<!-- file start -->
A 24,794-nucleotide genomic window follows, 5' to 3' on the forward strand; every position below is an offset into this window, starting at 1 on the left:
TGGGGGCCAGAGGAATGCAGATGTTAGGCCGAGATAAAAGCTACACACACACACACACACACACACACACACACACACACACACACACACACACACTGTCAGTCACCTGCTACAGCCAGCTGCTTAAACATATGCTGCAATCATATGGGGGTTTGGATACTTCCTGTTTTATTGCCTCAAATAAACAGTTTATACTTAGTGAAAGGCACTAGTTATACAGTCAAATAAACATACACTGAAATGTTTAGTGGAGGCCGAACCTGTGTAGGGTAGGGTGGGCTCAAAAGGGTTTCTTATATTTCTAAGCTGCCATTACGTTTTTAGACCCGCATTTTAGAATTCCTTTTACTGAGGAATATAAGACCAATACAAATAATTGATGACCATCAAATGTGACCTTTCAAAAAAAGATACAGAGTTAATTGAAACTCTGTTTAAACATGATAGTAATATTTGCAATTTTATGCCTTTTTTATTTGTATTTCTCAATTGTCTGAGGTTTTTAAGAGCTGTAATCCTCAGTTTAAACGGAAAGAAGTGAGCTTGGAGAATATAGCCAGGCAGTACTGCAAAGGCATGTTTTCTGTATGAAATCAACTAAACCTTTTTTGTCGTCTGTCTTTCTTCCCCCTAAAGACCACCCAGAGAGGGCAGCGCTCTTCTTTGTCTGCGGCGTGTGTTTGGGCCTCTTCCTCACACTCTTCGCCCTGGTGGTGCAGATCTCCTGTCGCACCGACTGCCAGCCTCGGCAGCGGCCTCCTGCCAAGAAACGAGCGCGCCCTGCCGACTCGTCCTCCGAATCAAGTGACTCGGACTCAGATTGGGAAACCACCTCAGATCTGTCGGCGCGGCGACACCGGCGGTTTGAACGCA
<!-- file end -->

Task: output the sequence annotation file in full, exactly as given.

A 24,794-nucleotide genomic window follows, 5' to 3' on the forward strand; every position below is an offset into this window, starting at 1 on the left:
TGGGGGCCAGAGGAATGCAGATGTTAGGCCGAGATAAAAGCTACACACACACACACACACACACACACACACACACACACACACACACACACACACTGTCAGTCACCTGCTACAGCCAGCTGCTTAAACATATGCTGCAATCATATGGGGGTTTGGATACTTCCTGTTTTATTGCCTCAAATAAACAGTTTATACTTAGTGAAAGGCACTAGTTATACAGTCAAATAAACATACACTGAAATGTTTAGTGGAGGCCGAACCTGTGTAGGGTAGGGTGGGCTCAAAAGGGTTTCTTATATTTCTAAGCTGCCATTACGTTTTTAGACCCGCATTTTAGAATTCCTTTTACTGAGGAATATAAGACCAATACAAATAATTGATGACCATCAAATGTGACCTTTCAAAAAAAGATACAGAGTTAATTGAAACTCTGTTTAAACATGATAGTAATATTTGCAATTTTATGCCTTTTTTATTTGTATTTCTCAATTGTCTGAGGTTTTTAAGAGCTGTAATCCTCAGTTTAAACGGAAAGAAGTGAGCTTGGAGAATATAGCCAGGCAGTACTGCAAAGGCATGTTTTCTGTATGAAATCAACTAAACCTTTTTTGTCGTCTGTCTTTCTTCCCCCTAAAGACCACCCAGAGAGGGCAGCGCTCTTCTTTGTCTGCGGCGTGTGTTTGGGCCTCTTCCTCACACTCTTCGCCCTGGTGGTGCAGATCTCCTGTCGCACCGACTGCCAGCCTCGGCAGCGGCCTCCTGCCAAGAAACGAGCGCGCCCTGCCGACTCGTCCTCCGAATCAAGTGACTCGGACTCAGATTGGGAAACCACCTCAGATCTGTCGGCGCGGCGACACCGGCGGTTTGAACGCA